“Tonight you could definitely still see the grief people still have, almost as when it happened,” said Jashawn Johnson, a junior, after two hours of events at the 4445 S. Drexel Ave. school to commemorate Pendleton’s life.
After school, students gathered in the auditorium for almost two hours of poetry, music and other remembrances of the 15-year-old sophomore who was shot and killed in Vivian Gordon Harsh Park last year.
According to a program, teacher Eric Young read a poem titled “A Kaleidoscope of Hope,” the school choir sang “Take Me to the King,” and the volleyball team players shared memories of their former teammate.
Pendleton’s parents and other family members were in the audience.
“Right now, my entire family is still dealing with the fact that she is not with us,” said cousin Shaira Wilks.
Many students chose to attend the events, but a portion decided to leave after the final bell and think about Pendleton in private.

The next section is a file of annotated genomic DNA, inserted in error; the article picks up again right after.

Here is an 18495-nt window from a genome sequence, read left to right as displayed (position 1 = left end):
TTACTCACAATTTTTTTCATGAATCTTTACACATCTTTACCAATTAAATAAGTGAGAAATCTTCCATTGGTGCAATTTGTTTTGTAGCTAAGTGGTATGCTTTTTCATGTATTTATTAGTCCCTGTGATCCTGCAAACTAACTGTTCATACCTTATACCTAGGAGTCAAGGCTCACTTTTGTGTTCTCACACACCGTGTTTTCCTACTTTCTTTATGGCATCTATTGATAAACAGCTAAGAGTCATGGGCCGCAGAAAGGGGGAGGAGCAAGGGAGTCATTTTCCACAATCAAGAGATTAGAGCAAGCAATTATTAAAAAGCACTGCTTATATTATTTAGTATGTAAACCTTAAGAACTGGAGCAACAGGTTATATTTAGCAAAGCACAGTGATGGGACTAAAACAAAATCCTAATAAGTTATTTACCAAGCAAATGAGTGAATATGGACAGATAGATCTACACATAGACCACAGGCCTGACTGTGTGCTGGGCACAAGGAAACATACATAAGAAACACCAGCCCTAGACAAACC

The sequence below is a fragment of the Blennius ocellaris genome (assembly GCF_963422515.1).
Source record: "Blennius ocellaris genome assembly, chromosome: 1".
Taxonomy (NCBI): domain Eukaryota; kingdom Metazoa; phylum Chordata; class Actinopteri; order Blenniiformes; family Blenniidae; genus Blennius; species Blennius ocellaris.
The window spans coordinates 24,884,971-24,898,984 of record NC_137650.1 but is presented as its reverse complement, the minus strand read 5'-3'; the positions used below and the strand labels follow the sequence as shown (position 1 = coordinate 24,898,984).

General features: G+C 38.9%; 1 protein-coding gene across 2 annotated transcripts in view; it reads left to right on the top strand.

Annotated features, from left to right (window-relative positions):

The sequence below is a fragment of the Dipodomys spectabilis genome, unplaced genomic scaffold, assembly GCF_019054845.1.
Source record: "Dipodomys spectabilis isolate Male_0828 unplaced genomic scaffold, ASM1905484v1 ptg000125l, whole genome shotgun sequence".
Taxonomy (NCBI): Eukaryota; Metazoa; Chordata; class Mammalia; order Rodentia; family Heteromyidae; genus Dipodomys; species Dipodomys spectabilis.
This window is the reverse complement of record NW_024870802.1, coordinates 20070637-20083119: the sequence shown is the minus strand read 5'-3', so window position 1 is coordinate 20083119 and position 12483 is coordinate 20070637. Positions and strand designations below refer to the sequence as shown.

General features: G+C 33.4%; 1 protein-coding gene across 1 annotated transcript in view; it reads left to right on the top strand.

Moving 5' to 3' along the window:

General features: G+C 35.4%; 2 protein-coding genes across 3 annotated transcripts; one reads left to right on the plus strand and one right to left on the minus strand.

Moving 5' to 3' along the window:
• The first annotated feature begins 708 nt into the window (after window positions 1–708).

“To have it continually coming back to me is really hard,” said senior Rachel King.
King said the grief that swept the school last year became palpable again Wednesday and she was choosing not to attend the ceremonies.
Principal David Narain chose to keep the event private and did not allow media inside the school.
Walking past a row of television news cameras in front of the school, King said she was uncomfortable that so much of the media attention was centered around death.
Pfleger echoed the King’s discomfort with the attention after the event.
“We had national attention on this, but we’ve drifted asleep, it’s almost like we had our 15 minutes of attention for this and people moved on,” Pfleger said.
Pfleger said he attended the events at the request of Pendleton’s family.
The family held a smaller, private gathering at their home Wednesday night with relatives and close friends of Hadiya on hand to eat, drink and celebrate the 15-year-old girl's life.
The park where Pendleton was shot was empty on Wednesday except for a few rabbit tracks in the snow.